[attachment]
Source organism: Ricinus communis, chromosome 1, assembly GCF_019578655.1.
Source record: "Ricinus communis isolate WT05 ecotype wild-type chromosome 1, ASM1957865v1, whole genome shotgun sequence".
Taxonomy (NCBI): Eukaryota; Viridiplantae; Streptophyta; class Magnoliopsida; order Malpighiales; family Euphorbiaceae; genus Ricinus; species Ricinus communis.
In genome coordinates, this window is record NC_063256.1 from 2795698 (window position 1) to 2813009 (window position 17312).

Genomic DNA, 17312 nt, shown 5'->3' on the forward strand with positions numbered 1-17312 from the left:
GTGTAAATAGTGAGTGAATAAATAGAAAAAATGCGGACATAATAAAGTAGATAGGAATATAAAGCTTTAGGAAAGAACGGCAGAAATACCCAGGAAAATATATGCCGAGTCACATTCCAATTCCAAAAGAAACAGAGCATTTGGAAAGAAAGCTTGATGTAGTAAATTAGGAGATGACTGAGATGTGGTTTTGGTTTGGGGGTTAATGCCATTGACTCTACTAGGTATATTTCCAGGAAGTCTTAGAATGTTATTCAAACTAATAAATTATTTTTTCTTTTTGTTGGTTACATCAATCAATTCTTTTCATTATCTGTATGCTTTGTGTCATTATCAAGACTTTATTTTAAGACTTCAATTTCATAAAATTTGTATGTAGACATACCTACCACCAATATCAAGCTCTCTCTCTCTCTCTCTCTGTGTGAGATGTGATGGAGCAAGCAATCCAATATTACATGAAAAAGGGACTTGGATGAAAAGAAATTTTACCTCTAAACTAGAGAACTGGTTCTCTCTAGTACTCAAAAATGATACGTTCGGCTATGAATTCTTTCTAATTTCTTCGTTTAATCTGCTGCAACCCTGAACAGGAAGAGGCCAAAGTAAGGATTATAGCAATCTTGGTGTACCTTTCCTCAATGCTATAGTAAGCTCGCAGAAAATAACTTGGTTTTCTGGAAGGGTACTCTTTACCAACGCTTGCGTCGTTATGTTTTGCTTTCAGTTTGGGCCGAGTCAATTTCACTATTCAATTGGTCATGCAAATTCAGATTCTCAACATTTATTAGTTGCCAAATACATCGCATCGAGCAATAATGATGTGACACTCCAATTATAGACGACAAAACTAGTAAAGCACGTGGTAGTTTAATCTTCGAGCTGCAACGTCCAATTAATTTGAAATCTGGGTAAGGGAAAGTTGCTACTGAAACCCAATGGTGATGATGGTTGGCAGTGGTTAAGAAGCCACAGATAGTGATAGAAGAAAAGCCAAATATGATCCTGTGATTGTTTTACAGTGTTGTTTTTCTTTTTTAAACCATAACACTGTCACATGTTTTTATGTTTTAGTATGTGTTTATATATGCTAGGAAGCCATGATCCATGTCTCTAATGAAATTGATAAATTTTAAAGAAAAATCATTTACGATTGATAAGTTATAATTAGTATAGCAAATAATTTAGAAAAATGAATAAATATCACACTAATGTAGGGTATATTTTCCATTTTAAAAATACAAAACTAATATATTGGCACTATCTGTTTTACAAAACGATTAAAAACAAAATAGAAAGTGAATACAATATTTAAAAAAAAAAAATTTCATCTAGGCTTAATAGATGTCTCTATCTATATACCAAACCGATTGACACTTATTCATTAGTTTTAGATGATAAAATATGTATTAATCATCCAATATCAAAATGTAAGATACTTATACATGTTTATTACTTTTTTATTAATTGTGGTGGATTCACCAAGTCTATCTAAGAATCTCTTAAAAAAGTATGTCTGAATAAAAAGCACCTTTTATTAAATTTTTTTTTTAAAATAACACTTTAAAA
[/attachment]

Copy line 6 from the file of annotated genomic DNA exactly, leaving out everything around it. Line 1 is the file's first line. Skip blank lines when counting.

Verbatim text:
GTGTAAATAGTGAGTGAATAAATAGAAAAAATGCGGACATAATAAAGTAGATAGGAATATAAAGCTTTAGGAAAGAACGGCAGAAATACCCAGGAAAATATATGCCGAGTCACATTCCAATTCCAAAAGAAACAGAGCATTTGGAAAGAAAGCTTGATGTAGTAAATTAGGAGATGACTGAGATGTGGTTTTGGTTTGGGGGTTAATGCCATTGACTCTACTAGGTATATTTCCAGGAAGTCTTAGAATGTTATTCAAACTAATAAATTATTTTTTCTTTTTGTTGGTTACATCAATCAATTCTTTTCATTATCTGTATGCTTTGTGTCATTATCAAGACTTTATTTTAAGACTTCAATTTCATAAAATTTGTATGTAGACATACCTACCACCAATATCAAGCTCTCTCTCTCTCTCTCTCTGTGTGAGATGTGATGGAGCAAGCAATCCAATATTACATGAAAAAGGGACTTGGATGAAAAGAAATTTTACCTCTAAACTAGAGAACTGGTTCTCTCTAGTACTCAAAAATGATACGTTCGGCTATGAATTCTTTCTAATTTCTTCGTTTAATCTGCTGCAACCCTGAACAGGAAGAGGCCAAAGTAAGGATTATAGCAATCTTGGTGTACCTTTCCTCAATGCTATAGTAAGCTCGCAGAAAATAACTTGGTTTTCTGGAAGGGTACTCTTTACCAACGCTTGCGTCGTTATGTTTTGCTTTCAGTTTGGGCCGAGTCAATTTCACTATTCAATTGGTCATGCAAATTCAGATTCTCAACATTTATTAGTTGCCAAATACATCGCATCGAGCAATAATGATGTGACACTCCAATTATAGACGACAAAACTAGTAAAGCACGTGGTAGTTTAATCTTCGAGCTGCAACGTCCAATTAATTTGAAATCTGGGTAAGGGAAAGTTGCTACTGAAACCCAATGGTGATGATGGTTGGCAGTGGTTAAGAAGCCACAGATAGTGATAGAAGAAAAGCCAAATATGATCCTGTGATTGTTTTACAGTGTTGTTTTTCTTTTTTAAACCATAACACTGTCACATGTTTTTATGTTTTAGTATGTGTTTATATATGCTAGGAAGCCATGATCCATGTCTCTAATGAAATTGATAAATTTTAAAGAAAAATCATTTACGATTGATAAGTTATAATTAGTATAGCAAATAATTTAGAAAAATGAATAAATATCACACTAATGTAGGGTATATTTTCCATTTTAAAAATACAAAACTAATATATTGGCACTATCTGTTTTACAAAACGATTAAAAACAAAATAGAAAGTGAATACAATATTTAAAAAAAAAAAATTTCATCTAGGCTTAATAGATGTCTCTATCTATATACCAAACCGATTGACACTTATTCATTAGTTTTAGATGATAAAATATGTATTAATCATCCAATATCAAAATGTAAGATACTTATACATGTTTATTACTTTTTTATTAATTGTGGTGGATTCACCAAGTCTATCTAAGAATCTCTTAAAAAAGTATGTCTGAATAAAAAGCACCTTTTATTAAATTTTTTTTTTAAAATAACACTTTAAAA